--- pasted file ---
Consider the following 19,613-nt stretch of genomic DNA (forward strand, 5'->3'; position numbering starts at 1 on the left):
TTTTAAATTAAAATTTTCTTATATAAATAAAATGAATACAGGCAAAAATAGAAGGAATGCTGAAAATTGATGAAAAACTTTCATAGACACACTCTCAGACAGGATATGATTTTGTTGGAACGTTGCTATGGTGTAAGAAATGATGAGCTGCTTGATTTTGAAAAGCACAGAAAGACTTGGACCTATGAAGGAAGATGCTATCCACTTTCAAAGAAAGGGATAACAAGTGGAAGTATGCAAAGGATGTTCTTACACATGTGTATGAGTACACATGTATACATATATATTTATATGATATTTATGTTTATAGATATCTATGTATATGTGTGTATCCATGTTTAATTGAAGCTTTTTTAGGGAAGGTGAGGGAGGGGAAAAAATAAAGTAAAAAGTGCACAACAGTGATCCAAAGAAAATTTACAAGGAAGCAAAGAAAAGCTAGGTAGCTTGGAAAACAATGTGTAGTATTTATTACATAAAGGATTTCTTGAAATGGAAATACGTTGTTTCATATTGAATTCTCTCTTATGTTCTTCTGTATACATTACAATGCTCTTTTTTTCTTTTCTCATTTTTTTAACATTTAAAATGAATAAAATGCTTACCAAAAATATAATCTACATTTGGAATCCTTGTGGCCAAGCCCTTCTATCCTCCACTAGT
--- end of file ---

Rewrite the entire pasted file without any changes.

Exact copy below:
Consider the following 19,613-nt stretch of genomic DNA (forward strand, 5'->3'; position numbering starts at 1 on the left):
TTTTAAATTAAAATTTTCTTATATAAATAAAATGAATACAGGCAAAAATAGAAGGAATGCTGAAAATTGATGAAAAACTTTCATAGACACACTCTCAGACAGGATATGATTTTGTTGGAACGTTGCTATGGTGTAAGAAATGATGAGCTGCTTGATTTTGAAAAGCACAGAAAGACTTGGACCTATGAAGGAAGATGCTATCCACTTTCAAAGAAAGGGATAACAAGTGGAAGTATGCAAAGGATGTTCTTACACATGTGTATGAGTACACATGTATACATATATATTTATATGATATTTATGTTTATAGATATCTATGTATATGTGTGTATCCATGTTTAATTGAAGCTTTTTTAGGGAAGGTGAGGGAGGGGAAAAAATAAAGTAAAAAGTGCACAACAGTGATCCAAAGAAAATTTACAAGGAAGCAAAGAAAAGCTAGGTAGCTTGGAAAACAATGTGTAGTATTTATTACATAAAGGATTTCTTGAAATGGAAATACGTTGTTTCATATTGAATTCTCTCTTATGTTCTTCTGTATACATTACAATGCTCTTTTTTTCTTTTCTCATTTTTTTAACATTTAAAATGAATAAAATGCTTACCAAAAATATAATCTACATTTGGAATCCTTGTGGCCAAGCCCTTCTATCCTCCACTAGT